In 1951, Seldon Nichols had a new son, Steve, in Massachusetts.
But his marriage was strained, jobs were few, and he wanted to go back home to Canada.
"I went back to the farm because that was my life," Nichols says. He left behind his marriage, and his son.
Steve Muller later discovered the man who raised him was not his biological father. The mystery was a frequent topic of conversation with his wife Vicki.
"It would drive her nuts," Muller says. "She wanted me to do something."
Nichols had remarried and started a new family in Ontario, Canada. His daughter, who is Steve's half-sister, worked with a cousin to find their relative over the internet.
They found him working as Superintendent of the Sampson County Correctional Institution.
Fear of rejection was the only barrier. "I was the guy who went away, so I really felt that why would he want to talk to me?" Nichols says.
Muller was also afraid. "I didn't want to get rejected. I mean, it was, I know where he's at and sometimes it's better not to know than to know that he doesn't care anything about you," Muller says.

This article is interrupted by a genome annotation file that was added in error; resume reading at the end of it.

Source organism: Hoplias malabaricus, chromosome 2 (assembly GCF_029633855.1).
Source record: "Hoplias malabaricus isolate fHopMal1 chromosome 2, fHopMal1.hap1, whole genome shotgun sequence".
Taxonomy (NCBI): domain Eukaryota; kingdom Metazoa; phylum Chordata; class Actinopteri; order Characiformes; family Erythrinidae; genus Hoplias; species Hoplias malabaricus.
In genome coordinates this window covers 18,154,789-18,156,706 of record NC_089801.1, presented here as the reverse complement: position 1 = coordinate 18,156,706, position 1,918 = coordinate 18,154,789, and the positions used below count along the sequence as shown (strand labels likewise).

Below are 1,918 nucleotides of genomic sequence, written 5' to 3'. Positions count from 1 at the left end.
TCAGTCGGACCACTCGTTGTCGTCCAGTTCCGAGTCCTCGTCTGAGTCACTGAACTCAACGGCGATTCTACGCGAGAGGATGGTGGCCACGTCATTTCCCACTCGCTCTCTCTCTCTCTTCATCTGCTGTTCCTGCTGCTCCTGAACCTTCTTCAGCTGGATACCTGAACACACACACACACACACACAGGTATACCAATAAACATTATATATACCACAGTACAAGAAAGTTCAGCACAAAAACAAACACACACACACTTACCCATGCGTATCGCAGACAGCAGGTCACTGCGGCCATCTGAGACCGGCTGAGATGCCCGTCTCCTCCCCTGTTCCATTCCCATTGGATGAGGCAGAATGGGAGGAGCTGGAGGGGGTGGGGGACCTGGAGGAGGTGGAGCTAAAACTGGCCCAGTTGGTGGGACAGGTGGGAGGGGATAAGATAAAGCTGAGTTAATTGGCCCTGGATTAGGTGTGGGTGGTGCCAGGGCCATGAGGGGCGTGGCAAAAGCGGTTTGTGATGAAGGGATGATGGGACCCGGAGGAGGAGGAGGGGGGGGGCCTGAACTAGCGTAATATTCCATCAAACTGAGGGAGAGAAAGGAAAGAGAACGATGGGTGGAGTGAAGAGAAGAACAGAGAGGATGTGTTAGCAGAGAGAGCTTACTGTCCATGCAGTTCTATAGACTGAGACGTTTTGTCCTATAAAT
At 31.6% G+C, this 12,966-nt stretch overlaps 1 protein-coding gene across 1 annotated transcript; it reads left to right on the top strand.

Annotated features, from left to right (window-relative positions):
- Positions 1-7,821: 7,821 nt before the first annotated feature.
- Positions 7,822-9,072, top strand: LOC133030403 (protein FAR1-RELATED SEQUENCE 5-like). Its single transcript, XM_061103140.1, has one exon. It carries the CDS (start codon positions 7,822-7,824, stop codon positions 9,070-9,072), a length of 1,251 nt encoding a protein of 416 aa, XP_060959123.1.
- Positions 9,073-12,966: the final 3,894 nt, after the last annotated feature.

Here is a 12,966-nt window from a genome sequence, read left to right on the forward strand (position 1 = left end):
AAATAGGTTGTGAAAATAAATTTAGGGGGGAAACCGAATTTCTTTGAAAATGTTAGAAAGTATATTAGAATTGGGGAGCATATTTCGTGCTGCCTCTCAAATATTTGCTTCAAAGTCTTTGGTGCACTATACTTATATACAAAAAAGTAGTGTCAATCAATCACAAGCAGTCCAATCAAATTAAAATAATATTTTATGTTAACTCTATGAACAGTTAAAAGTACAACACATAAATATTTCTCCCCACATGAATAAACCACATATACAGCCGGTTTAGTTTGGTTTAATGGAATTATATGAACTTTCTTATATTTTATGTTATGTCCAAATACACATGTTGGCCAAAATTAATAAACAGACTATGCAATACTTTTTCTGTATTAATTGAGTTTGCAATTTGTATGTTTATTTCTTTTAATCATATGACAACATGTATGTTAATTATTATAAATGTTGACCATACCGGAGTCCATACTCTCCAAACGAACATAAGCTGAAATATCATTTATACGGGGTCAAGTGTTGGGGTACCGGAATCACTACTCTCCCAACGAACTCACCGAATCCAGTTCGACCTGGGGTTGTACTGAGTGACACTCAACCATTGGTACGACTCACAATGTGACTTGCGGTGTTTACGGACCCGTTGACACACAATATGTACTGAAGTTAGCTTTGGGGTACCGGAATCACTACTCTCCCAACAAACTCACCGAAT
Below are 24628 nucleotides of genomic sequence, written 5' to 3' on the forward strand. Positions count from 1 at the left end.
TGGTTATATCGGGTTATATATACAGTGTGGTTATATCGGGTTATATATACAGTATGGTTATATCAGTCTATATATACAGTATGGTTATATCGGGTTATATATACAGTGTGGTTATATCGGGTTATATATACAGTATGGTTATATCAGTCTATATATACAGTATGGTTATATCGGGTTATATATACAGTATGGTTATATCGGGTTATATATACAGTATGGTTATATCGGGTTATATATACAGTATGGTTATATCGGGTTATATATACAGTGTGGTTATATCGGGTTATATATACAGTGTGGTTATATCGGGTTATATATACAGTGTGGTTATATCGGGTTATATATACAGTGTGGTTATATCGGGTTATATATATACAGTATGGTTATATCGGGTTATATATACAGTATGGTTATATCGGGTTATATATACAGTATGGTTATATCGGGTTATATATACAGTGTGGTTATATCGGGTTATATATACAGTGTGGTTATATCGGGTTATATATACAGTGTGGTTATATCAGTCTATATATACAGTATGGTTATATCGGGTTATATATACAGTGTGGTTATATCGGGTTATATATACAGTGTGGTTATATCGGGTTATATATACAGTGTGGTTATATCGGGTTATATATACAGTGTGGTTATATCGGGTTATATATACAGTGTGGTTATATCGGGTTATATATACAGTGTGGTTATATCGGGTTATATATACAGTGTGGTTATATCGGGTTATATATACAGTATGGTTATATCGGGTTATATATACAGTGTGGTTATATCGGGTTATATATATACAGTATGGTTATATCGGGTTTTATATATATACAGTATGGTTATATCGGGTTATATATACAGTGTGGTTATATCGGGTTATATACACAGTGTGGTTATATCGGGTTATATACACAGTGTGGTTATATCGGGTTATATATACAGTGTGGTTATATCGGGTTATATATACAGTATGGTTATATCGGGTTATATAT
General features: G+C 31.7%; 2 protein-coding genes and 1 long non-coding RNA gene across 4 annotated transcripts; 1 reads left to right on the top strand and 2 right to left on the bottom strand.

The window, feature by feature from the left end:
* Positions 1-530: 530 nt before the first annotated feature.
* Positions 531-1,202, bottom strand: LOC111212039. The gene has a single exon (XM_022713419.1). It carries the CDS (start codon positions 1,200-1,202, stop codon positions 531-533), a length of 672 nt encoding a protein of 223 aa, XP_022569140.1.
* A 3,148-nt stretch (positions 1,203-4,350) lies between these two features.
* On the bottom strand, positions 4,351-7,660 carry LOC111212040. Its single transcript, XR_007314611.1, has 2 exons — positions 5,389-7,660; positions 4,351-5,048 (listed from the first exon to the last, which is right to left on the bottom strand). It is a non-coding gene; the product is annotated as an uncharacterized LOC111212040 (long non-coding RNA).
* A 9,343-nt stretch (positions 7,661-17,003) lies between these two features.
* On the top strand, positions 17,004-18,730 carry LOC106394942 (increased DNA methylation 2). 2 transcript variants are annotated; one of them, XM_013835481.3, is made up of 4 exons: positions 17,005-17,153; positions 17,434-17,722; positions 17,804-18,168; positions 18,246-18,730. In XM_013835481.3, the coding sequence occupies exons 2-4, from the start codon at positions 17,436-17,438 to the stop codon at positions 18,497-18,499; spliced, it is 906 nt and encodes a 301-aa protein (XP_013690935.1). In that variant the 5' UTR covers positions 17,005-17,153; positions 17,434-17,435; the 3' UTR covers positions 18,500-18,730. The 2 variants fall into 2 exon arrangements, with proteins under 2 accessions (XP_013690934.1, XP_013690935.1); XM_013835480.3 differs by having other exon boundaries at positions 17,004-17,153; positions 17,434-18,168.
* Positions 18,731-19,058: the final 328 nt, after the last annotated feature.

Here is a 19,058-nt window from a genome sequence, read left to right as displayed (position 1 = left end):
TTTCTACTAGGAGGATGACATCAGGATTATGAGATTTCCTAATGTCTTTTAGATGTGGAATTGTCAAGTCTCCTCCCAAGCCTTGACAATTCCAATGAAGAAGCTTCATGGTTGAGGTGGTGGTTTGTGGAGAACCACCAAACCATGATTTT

Both took heart, and on Wednesday father and son met.
Nichols says he can take no credit for Muller's life. Nevertheless, "I think he's done wonders and I'm very proud of him," he says.
His father's approval means a lot to Muller. "That's an important thing to hear from a parent, whether it's one you've known all your life, or whether it's one you just met after 47 years," he says.
Muller is looking forward to meeting his four half-brothers and three half-sisters this summer. And Nichols will be a new grandfather when Steve's wife Vicki gives birth to a new son in a few weeks.